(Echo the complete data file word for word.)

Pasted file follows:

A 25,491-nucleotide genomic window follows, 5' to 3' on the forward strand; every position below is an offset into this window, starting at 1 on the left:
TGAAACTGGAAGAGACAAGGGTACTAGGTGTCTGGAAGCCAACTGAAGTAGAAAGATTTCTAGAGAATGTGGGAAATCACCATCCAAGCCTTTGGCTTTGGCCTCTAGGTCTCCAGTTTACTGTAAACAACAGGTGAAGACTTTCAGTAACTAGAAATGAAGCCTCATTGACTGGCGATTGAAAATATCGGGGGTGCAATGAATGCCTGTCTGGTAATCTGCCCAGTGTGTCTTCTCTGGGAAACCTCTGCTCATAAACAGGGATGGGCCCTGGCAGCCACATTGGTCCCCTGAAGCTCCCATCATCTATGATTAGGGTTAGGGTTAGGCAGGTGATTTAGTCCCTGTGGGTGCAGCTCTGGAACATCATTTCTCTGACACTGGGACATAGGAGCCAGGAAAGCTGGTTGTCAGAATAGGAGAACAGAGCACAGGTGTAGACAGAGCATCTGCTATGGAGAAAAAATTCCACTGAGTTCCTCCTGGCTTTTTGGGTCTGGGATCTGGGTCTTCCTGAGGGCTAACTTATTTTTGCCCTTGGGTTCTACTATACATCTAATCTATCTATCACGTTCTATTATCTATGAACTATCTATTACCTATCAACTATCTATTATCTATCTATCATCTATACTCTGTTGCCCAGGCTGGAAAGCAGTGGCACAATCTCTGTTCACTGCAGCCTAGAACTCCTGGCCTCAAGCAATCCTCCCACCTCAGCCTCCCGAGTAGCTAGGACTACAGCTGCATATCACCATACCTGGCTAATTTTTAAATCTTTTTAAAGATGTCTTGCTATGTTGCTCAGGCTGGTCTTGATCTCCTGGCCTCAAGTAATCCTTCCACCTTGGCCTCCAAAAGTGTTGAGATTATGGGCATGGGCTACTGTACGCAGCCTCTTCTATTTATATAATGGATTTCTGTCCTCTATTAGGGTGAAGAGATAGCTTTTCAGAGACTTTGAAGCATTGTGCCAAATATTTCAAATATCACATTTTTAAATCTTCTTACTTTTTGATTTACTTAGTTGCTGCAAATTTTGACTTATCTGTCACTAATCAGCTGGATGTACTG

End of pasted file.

A 25,491-nucleotide genomic window follows, 5' to 3' on the forward strand; every position below is an offset into this window, starting at 1 on the left:
TGAAACTGGAAGAGACAAGGGTACTAGGTGTCTGGAAGCCAACTGAAGTAGAAAGATTTCTAGAGAATGTGGGAAATCACCATCCAAGCCTTTGGCTTTGGCCTCTAGGTCTCCAGTTTACTGTAAACAACAGGTGAAGACTTTCAGTAACTAGAAATGAAGCCTCATTGACTGGCGATTGAAAATATCGGGGGTGCAATGAATGCCTGTCTGGTAATCTGCCCAGTGTGTCTTCTCTGGGAAACCTCTGCTCATAAACAGGGATGGGCCCTGGCAGCCACATTGGTCCCCTGAAGCTCCCATCATCTATGATTAGGGTTAGGGTTAGGCAGGTGATTTAGTCCCTGTGGGTGCAGCTCTGGAACATCATTTCTCTGACACTGGGACATAGGAGCCAGGAAAGCTGGTTGTCAGAATAGGAGAACAGAGCACAGGTGTAGACAGAGCATCTGCTATGGAGAAAAAATTCCACTGAGTTCCTCCTGGCTTTTTGGGTCTGGGATCTGGGTCTTCCTGAGGGCTAACTTATTTTTGCCCTTGGGTTCTACTATACATCTAATCTATCTATCACGTTCTATTATCTATGAACTATCTATTACCTATCAACTATCTATTATCTATCTATCATCTATACTCTGTTGCCCAGGCTGGAAAGCAGTGGCACAATCTCTGTTCACTGCAGCCTAGAACTCCTGGCCTCAAGCAATCCTCCCACCTCAGCCTCCCGAGTAGCTAGGACTACAGCTGCATATCACCATACCTGGCTAATTTTTAAATCTTTTTAAAGATGTCTTGCTATGTTGCTCAGGCTGGTCTTGATCTCCTGGCCTCAAGTAATCCTTCCACCTTGGCCTCCAAAAGTGTTGAGATTATGGGCATGGGCTACTGTACGCAGCCTCTTCTATTTATATAATGGATTTCTGTCCTCTATTAGGGTGAAGAGATAGCTTTTCAGAGACTTTGAAGCATTGTGCCAAATATTTCAAATATCACATTTTTAAATCTTCTTACTTTTTGATTTACTTAGTTGCTGCAAATTTTGACTTATCTGTCACTAATCAGCTGGATGTACTG